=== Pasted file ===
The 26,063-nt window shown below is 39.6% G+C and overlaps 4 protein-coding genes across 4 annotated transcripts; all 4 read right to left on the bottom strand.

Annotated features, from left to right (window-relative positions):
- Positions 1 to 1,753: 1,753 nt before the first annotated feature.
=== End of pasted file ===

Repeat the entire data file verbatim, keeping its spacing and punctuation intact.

The 26,063-nt window shown below is 39.6% G+C and overlaps 4 protein-coding genes across 4 annotated transcripts; all 4 read right to left on the bottom strand.

Annotated features, from left to right (window-relative positions):
- Positions 1 to 1,753: 1,753 nt before the first annotated feature.